Social Needs Marketplace

Project Team

Dionne Aleman
Chris Beck
Mark Chignel
Mariano Consens
Mark S. Fox
Wu Ga
Michael Gruninger
Chang Liu
Daniela Rosu
Yi Ru
Scott Sanner


Recent Publications

"The Semantics of Populations: A City Indicator Perspective"

"Increasing the Effectiveness of the Non-Profit Sector Through Virtualization: A Case Study of Furniture Banks"

"Knowdge-Based Provisioning of Goods and Services: Towards a Virtual Marketplace"

The Problem
Our project focuses on developing a more efficient and effective way to provide goods and services to the most vulnerable individuals within our society.  Of greatest concern are those citizens who live below the poverty line, the infirm and seniors -- those who often lack the funds, social support and/or mobility to access the social services they need.
Develop an online marketplace called the Social Needs Marketplace (SNM) in order to:
  • Provide a more efficient means of redistributing new and used goods and services by enabling the “demand” side to make known their needs, and the “supply” side to make known what they have available.
  • Address the logistical problem of transporting goods from the supplier to the consumer within an acceptable window of time. The Marketplace will provide a volunteer/agency supported by a logistical system that uses an Uber-like volunteer network.
  • Enable more efficient use of NGOs by virtually combining and focusing their resources to achieve better outcomes.
There are three major objectives that must be addressed in order to develop a Social Needs Marketplace:
1. Establish user profiles.  Consider a supply side user such as a grandmother.  We would like to learn the goods and services she can make available to the demand side. At the outset, individual user profiles are built by translating self-declarations (i.e., statements in English made by supply-side users that reveal what they are willing to supply) into a semantic representation.  Over time, we will estabish categories of profiles and identify the associated goods and services that meet their needs.  For example, new immigrants or new mothers form categories of users on the demand side, and users in the same category often seek similar goods and services.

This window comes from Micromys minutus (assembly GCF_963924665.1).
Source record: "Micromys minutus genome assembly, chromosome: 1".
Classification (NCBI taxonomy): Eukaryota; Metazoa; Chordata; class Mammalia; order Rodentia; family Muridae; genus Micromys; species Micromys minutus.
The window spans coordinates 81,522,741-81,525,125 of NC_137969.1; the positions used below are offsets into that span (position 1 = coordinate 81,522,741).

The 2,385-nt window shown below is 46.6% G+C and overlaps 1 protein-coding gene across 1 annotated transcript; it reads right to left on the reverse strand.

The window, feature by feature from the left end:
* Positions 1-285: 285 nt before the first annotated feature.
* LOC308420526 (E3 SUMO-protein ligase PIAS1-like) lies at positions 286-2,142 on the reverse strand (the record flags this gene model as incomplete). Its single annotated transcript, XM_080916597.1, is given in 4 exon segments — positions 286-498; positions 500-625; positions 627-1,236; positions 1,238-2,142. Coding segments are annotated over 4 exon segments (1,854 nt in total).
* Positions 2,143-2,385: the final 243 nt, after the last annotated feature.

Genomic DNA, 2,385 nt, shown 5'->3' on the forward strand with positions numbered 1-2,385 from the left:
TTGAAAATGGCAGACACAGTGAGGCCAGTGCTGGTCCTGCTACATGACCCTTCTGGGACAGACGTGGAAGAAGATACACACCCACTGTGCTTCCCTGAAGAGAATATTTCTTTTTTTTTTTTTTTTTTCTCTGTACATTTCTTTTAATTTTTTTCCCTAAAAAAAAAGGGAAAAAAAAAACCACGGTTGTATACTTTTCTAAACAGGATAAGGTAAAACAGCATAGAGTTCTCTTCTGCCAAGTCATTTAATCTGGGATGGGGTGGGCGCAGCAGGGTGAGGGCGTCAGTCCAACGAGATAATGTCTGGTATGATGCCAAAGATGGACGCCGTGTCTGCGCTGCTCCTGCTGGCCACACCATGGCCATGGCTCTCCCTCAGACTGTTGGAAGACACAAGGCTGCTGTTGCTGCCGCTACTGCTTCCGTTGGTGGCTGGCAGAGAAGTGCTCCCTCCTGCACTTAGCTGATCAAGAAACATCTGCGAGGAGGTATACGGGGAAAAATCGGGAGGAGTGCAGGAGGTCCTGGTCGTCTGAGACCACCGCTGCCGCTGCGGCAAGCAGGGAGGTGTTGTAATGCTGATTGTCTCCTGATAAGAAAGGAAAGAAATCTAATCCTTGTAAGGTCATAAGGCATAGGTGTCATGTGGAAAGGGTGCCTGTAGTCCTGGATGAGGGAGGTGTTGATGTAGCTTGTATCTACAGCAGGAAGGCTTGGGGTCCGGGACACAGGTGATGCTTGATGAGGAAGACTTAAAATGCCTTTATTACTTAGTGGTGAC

On the supply side, empty-nest couples often no longer need their children’s old furniture.  There are also categories of users who appear on both the supply and demand side, such as parents who need to obtain sports equipment of different sizes as their children grow. When the demand-side user seeks a good, we can use the user profiles to actively seek out supply-side users who have not self-declared the good as available, but have a high probability of possessing it.  In other words, we do not have to rely solely on self-declarations for making potential matches.
2. Represent knowledge of users, goods, services, logistics, preferences, etc.  Any description of goods and services faces several daunting challenges. First, the terminology that people use for these descriptions is rife with ambiguity. Second, it is often unclear whether or not the terminology used is adequate to provide complete descriptions of a given range of goods and services. A third
challenge is that many of the terms that people use to describe goods and services are ad hoc and arbitrary. We need a knowledge representation into which natural language self-declarations can be mapped.
3. Overcome the challenge of physically transporting the donated goods from the pickup location to the delivery location.  Creating an online marketplace that will provide a more efficient means of redistributing new and used goods and services presents several challenges:
  • How do we use the online marketplace to match donated transportation services with requested pickup-and-delivery tasks?
  • How do we address the challenges of (1) geography and time (the driver will need to physically meet with both the supplier and consumer at convenient times without going far out of his/her way), (2) incentives and trust (how we establish a system where suppliers and consumers will be comfortable and safe in interacting with volunteer drivers), and (3) demand planning, prediction, and market clearance (how do we set up a system that will ensure that the required pickup-and-deliveries can be performed)?
Our approach to addressing these objectives applies and extends multiple areas of artificial intelligence. These areas of research include ontologies, machine learning and constraint-directed reasoning, operations research, human-computer interaction and database systems.
The project is divided into 9 tasks:
  • Task 1: Ontologies/Standards for representing goods, services, demand and supply
  • Task 2: Lexical Ontology Mapping
  • Task 3: User Modeling and Interaction
  • Task 4: Profile Learning for Enhanced Search
  • Task 5: Privacy and Fraud Detection
  • Task 6: Matching suppliers to demand individuals
  • Task 7: Pickup-and-Delivery Allocation
  • Task 8: Pickup-and-Delivery Prediction and Incentivization
  • Task 9: Ensuring Trust
Expected Outcomes
A major benefit of this project is the impact it will have on the quality of life of the vulnerable. The flexible and nimble provisioning of basic needs reduces the stress of many segments of our population. Reducing stress provides a better quality of life.  A better quality of life results in better work place performance and productivity.
Project Participants
  • Centre for Social Services Engineering
  • Findhelp Information Services (211 Toronto)
  • City of Toronto
  • Tata Consulting Services
  • IBM Canada